Introduction | Classical Era | Opera
The humanist principles of the Enlightenment removed opera from the extravagant world of baroque and landed it in entirely new territory. After 1720, Baroque became a target for changes initiated by the scholar Gian Vincenzo Gravina of the Arcadian Academy in Rome.
Baroque operas based on classical myths had developed exaggerated and ultimately ludicrous forms. Under the Enlightenment principles that influenced Gravina and the Arcadians, these fripperies – the convoluted plots, the outlandish characterization – were all pared away. In their place, operas assumed the spare, ascetic features of ancient Greek theatre and the stark human drama of its tragedies. The result was opera seria – serious opera.
Metastasio and Opera Seria
The protagonists of opera seria were not composers, but two Italian librettists – Apostolo Zeno (1668–1750) and Pietro Metastasio (1698–1782). Metastasio was Italy’s most famous poet and, among composers, soon became its most popular librettist. This was how opera libretti acquired a new adjective – Metastasian. Opera seria with the Metastasian libretto, which became the main operatic genre of the early eighteenth century, was certainly a great stride away from the intricacies of baroque. This, though, was not good enough for the German composer Christoph Willibald von Gluck (1714–87), who spied too much clutter even in this new, slenderized form of opera.
Gluck and the Reform of Opera
Gluck thought opera seria was too formal, its plots overly restrictive and its structure excessively regulated. In his prologue to Alceste (1767), which he may have written with the help of his librettist, Raniero de’ Calzabigi (1714–95), Gluck poured particular scorn on the prominence of arias and the chances they gave singers to show off: ‘I do not wish to arrest an actor in the greatest heat of dialogue in order to wait for a tiresome ritornello [repeat], nor make display of the agility of his fine voice in some long-drawn passage, nor wait until the orchestra gives him time to recover his breath for a cadenza. I did not think it my duty to pass quickly over the second section of an aria of which the words are perhaps the most impassioned and important, in order to repeat regularly four times over those of the first part … for the convenience of the singer who wishes to show that he can capriciously vary a passage in a number of guises.’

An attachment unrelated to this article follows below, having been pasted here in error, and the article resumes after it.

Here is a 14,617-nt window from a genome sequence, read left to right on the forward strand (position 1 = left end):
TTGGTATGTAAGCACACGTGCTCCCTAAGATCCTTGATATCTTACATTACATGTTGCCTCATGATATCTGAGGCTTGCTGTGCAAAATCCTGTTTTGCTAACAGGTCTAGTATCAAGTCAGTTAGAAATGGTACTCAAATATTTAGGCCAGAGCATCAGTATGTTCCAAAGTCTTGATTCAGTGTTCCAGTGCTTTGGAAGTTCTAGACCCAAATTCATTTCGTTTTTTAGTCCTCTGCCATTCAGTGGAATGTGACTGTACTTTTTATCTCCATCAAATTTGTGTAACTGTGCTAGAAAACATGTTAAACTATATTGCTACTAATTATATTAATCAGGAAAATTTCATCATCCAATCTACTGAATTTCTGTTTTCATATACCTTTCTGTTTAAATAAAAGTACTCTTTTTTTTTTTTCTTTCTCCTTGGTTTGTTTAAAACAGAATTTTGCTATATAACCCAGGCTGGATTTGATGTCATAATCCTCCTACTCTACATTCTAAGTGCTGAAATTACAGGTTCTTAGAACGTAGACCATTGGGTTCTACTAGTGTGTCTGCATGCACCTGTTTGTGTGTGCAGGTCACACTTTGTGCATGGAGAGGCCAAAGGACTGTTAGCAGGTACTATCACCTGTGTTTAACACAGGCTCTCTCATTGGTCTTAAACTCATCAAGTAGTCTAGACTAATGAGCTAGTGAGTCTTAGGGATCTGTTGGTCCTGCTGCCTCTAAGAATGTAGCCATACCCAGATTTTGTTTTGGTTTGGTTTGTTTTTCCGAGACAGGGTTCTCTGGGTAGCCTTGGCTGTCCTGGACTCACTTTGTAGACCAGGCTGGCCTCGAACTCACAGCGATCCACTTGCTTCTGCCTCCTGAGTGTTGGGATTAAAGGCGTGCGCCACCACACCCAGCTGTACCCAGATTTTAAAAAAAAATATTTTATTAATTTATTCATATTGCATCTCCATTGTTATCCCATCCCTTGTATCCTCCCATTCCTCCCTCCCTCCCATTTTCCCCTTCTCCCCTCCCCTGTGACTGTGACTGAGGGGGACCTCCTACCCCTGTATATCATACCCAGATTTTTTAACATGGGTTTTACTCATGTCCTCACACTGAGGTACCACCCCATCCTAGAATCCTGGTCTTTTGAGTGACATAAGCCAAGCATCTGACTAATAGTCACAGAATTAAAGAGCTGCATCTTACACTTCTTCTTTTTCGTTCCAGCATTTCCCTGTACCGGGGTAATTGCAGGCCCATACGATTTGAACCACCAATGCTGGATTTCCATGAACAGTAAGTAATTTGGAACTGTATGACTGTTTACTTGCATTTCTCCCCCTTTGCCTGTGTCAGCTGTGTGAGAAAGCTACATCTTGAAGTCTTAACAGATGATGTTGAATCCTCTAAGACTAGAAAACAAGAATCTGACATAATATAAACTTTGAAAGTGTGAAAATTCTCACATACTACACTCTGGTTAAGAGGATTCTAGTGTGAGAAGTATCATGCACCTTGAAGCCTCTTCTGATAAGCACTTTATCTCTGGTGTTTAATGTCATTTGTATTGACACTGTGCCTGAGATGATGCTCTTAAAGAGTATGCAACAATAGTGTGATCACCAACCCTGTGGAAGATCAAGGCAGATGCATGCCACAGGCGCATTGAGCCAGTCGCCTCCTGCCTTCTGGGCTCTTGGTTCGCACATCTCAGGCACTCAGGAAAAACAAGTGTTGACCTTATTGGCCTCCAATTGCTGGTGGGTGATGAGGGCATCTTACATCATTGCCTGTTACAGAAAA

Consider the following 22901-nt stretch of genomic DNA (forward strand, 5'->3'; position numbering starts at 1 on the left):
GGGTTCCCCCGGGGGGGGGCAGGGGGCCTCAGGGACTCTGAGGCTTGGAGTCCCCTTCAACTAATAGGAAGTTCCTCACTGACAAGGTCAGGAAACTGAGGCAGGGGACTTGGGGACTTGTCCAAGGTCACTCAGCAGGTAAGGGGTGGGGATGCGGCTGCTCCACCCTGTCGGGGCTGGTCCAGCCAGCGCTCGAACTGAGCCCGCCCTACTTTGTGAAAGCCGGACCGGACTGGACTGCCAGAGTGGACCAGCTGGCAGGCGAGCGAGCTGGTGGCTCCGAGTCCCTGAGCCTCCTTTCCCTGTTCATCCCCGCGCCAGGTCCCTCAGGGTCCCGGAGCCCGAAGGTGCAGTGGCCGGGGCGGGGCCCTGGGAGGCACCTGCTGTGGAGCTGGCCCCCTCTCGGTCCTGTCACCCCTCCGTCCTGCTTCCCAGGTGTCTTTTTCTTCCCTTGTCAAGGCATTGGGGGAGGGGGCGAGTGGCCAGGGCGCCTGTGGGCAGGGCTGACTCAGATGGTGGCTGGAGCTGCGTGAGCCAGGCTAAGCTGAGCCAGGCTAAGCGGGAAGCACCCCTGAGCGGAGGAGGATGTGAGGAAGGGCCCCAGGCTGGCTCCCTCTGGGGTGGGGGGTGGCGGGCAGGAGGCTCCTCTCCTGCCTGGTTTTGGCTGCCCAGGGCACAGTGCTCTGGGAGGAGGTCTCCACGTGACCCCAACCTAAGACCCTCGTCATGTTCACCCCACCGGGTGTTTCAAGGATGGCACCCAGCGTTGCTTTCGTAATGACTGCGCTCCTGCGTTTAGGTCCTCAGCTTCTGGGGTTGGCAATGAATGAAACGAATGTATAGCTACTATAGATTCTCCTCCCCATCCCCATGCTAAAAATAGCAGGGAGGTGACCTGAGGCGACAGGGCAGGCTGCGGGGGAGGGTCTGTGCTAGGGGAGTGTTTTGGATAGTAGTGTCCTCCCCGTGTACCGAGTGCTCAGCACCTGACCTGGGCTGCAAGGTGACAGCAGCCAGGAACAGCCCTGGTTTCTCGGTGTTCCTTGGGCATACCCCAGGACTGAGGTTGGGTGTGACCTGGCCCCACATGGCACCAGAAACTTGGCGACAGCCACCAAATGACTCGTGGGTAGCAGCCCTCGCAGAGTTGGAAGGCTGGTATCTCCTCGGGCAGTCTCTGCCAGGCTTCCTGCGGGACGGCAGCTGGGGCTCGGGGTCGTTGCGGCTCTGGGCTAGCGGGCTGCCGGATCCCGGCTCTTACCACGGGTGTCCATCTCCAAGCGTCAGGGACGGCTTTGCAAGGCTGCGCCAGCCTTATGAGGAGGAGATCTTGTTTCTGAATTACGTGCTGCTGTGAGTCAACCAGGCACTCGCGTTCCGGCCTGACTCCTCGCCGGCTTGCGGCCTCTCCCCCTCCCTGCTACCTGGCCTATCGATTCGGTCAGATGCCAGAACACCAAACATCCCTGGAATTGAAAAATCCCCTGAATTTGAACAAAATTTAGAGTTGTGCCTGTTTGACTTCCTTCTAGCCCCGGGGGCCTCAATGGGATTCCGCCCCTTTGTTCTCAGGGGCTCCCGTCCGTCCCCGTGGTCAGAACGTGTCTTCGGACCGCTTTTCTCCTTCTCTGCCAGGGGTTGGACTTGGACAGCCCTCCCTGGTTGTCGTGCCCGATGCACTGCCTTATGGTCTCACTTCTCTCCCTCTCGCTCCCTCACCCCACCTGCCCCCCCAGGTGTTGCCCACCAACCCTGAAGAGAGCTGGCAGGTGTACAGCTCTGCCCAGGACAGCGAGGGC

Like his Orfeo ed Euridice (‘Orpheus and Eurydice’, 1762), Alceste exemplified the ‘beautiful simplicity’ Gluck believed opera should have. It also planted the seeds of the Gesamtkunstwerk, the ‘total work of art’ later championed by Richard Wagner (1813–83) that merged all elements in opera – singing, acting, orchestration, drama, poetry, lighting and stage design. Gluck’s reforms never went that far, but they did exert strong influence, for instance on Wolfgang Amadeus Mozart’s (1756–91) Idomeneo (1781) or L’anima del filosofo (‘The Soul of Philosophy’, 1791) by Joseph Haydn (1732–1809). In the event, opera seria was overtaken less by Gluck’s reforms and...
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